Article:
Nikhil goes on to point out two other areas where people get themselves into trouble when supplementing with creatine:

“The second step is to avoid drinking creatine before you work out. The hygroscopic effects will predominate in either your gut (creating bloat and diarrhea) or your bloodstream (leaving you with dried-out muscles, tendons, and ligaments).”

I have to admit, that I personally have no issue taking creatine both pre and post-workout.  But one thing that is noteworthy is that research has demonstrated that supplementing with creatine is most effective post workout in gaining muscle mass and bench strength.

And finally Nikhil points out:

“The third and probably most important step is to mix your creatine fully. Most of us, myself included, drink our creatine with some of the powder still visibly floating around in the water. At this point, even though you candrink it down, it hasn’t fully dissolved. That means it’s going to suck water from the places where water is supposed to be.”

It is really quite simple, if you respect the supplement and take it as directed, you will probably never even notice so much as a cramp.

It is also important to note that you need to drink plenty of water when supplementing with creatine as it can cause dehydration if you do not.

Creatine Monohydrate Vs. All Other Forms Of Creatine

I won’t get into a long discussion here.

There are many other forms of creatine besides monohydrate, but it is worth nothing that creatine monohydrate is the form used in most of the studies to date.

To name a few:

  • Creaine Citrate:  Bound to citric acid.  Might be faster absorbing, but no more effective.
  • Creatine Ethyl Ester:  More soluble than monohydrate, but not proven better.
  • Micronized Creatine:  Just creatine that has been processed more to reduce particle size.
  • Buffered Creatine:  Supposed to outperform monohydrate due to higher PH-level, but study has shown otherwise.
  • Creatine Malate:  Bound to malic acid.  The idea is that because malic acid has been shown to increase performance that binding it to creatine would improve the creatine.

When it comes down to it, monohydrate is the “gold-standard” when it comes to creatine as far as I’m concerned.

It is by far the most heavily researched and also by far the cheapest!

The only thing I will warn you about is that you want to make sure you go with a reputable company.  This should be common sense when supplementing, but I still see guys going with bottom rack products in order to save a couple bucks.

Just not worth the risk in my book, especially considering monohydrate is so damn cheap.

How To Take?

Ok.  So look.  Most of the creatine monohydrate supplements you buy are going to recommend a “loading” phase followed by a “maintenance” phase.

The standard loading phase is usually 20 grams of creatine for the first 5 days to get it “loaded” into your muscles and then a reduced intake of around 5 grams per day.

  • Loading phase: 20 grams per day (days 1-5)
  • Maintenance phase: 5 grams per day (days 6 and beyond)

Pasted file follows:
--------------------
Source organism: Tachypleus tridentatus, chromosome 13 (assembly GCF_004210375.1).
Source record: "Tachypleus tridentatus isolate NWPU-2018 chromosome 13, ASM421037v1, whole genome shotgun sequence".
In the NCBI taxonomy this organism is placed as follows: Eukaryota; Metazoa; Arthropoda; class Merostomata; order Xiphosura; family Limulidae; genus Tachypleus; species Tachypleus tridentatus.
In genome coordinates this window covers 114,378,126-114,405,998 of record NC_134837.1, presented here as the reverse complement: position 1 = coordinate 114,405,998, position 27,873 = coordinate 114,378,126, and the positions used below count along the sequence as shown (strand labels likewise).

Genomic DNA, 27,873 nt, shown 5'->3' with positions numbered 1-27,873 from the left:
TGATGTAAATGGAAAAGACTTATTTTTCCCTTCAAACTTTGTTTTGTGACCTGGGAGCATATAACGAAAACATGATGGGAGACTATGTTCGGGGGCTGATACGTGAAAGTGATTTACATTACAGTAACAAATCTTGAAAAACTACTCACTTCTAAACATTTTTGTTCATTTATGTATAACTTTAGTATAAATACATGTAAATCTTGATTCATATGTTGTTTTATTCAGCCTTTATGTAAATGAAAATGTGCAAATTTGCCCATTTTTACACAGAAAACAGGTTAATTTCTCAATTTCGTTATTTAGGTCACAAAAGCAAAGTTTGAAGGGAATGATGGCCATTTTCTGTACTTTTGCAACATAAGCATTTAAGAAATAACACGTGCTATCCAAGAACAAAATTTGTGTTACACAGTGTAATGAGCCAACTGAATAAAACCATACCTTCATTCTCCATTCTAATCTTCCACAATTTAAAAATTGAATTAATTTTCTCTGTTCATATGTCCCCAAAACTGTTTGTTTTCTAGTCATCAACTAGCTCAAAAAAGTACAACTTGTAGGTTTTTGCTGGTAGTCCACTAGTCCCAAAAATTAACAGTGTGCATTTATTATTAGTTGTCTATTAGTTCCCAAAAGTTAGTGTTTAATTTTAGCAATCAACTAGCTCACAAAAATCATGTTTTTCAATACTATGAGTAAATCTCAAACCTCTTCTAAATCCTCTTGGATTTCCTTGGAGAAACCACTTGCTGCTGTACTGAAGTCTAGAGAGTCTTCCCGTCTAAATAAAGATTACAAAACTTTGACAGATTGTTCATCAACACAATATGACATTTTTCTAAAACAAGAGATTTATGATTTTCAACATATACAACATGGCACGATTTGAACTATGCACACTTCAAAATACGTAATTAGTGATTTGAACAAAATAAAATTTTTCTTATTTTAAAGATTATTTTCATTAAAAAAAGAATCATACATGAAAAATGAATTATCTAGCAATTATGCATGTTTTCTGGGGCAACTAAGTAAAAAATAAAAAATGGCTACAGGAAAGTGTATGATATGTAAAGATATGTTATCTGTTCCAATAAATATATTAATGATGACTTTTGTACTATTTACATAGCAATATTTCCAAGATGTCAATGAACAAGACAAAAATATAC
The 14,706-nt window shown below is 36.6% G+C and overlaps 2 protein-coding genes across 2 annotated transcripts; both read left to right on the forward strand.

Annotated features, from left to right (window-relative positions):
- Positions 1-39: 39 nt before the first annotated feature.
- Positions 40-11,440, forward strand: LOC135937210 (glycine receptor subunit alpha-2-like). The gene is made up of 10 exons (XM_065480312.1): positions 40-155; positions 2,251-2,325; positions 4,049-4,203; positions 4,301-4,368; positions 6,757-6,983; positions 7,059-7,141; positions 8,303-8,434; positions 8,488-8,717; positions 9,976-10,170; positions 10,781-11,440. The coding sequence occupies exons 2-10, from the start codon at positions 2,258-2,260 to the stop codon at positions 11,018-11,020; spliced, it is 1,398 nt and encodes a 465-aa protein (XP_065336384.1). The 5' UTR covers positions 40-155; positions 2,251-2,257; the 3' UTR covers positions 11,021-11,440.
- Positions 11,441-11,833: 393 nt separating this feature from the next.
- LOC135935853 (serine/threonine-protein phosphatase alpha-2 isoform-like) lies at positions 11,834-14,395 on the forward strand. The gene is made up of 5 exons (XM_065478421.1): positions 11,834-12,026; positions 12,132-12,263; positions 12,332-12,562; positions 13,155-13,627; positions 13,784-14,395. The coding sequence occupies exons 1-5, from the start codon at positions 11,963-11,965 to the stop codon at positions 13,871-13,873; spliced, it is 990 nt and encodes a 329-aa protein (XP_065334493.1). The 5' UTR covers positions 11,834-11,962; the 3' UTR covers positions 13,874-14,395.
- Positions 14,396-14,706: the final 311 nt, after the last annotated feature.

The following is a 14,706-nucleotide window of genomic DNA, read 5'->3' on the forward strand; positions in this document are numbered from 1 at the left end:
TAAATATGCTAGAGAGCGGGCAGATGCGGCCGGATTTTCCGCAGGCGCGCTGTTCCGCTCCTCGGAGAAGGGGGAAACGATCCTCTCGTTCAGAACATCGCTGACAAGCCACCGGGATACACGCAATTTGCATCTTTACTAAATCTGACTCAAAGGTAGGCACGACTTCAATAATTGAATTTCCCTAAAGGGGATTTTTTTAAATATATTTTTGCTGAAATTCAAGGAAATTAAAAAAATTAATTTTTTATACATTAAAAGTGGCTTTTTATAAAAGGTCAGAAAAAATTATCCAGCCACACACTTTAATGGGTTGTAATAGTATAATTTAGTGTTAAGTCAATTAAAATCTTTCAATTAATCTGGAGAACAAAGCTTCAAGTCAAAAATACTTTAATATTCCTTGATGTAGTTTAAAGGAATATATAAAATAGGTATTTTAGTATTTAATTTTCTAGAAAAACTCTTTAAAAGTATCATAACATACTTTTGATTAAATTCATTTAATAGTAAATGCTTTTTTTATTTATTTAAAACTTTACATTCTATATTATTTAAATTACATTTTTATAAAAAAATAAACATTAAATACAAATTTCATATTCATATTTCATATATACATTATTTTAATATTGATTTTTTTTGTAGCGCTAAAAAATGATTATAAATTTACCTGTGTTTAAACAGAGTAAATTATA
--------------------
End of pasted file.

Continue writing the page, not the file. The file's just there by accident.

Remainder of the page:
Here’s the thing though, you don’t actually need a “loading” phase to get the benefits of creatine.

What a loading phase does is allow the creatine to build up within your muscle cells faster so you can notice faster results.  As Jeremey Duvall points out in his article for Muscle and Fitness “Do I Need To Load Creatine?”:

“You could not load but it would take a lot longer to reap the maximum effectiveness of creatine.”

This does not mean that you wouldn’t get results though.  So if you are concerned about dosages over 5 grams, don’t feel like you have no choice but to load.

Actually, I prefer to take my creatine in smaller doses of 5 grams or less per day (after my workout) because I realize that over the course of a couple of weeks to a month it will build up in my system just fine.

Does this mean that you shouldn’t use a loading phase?


It just means you should test and see how your body responds and make adjustments.

The point is that you don’t need to take a lot of creatine to get benefits.  Sure, the more you take up-front the faster the results will probably be, but it isn’t necessary.


Can creatine monohydrate help you get better results?

You bet it can.

It is both a cheap and highly researched supplement that can help you push through sticking points and pack on some needed mass as well.

One of the biggest things I’ve personally noticed is the extra strength I get from taking the supplement.  Especially when it comes down to pushing through a last rep on super heavy sets.  It just seems to give me an extra energy boost.

If you did not read this article in full, go back and do that so you understand the research behind it and more importantly, how to take it.

If you have any questions, drop them in the box below, I will answer quickly.

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Hi Jason,

It’s Pat from the gym, I usually mix with water but I also read that warming up the water is a good idea because the creatine solubilizes easier in a warm beverage. Have you heard anything like this?



The amount of supplement that needs to be taken will be advised by the expert will help you to avoid the diseases which can occur due to supplement overdose.You need to be aware of the amount to be taken daily and take some expert advice so that you can gain muscle mass.


Why about creating hydrocloride